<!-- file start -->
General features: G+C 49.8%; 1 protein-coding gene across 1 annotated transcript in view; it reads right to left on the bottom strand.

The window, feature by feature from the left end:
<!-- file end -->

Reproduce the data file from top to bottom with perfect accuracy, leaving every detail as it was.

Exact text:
General features: G+C 49.8%; 1 protein-coding gene across 1 annotated transcript in view; it reads right to left on the bottom strand.

The window, feature by feature from the left end: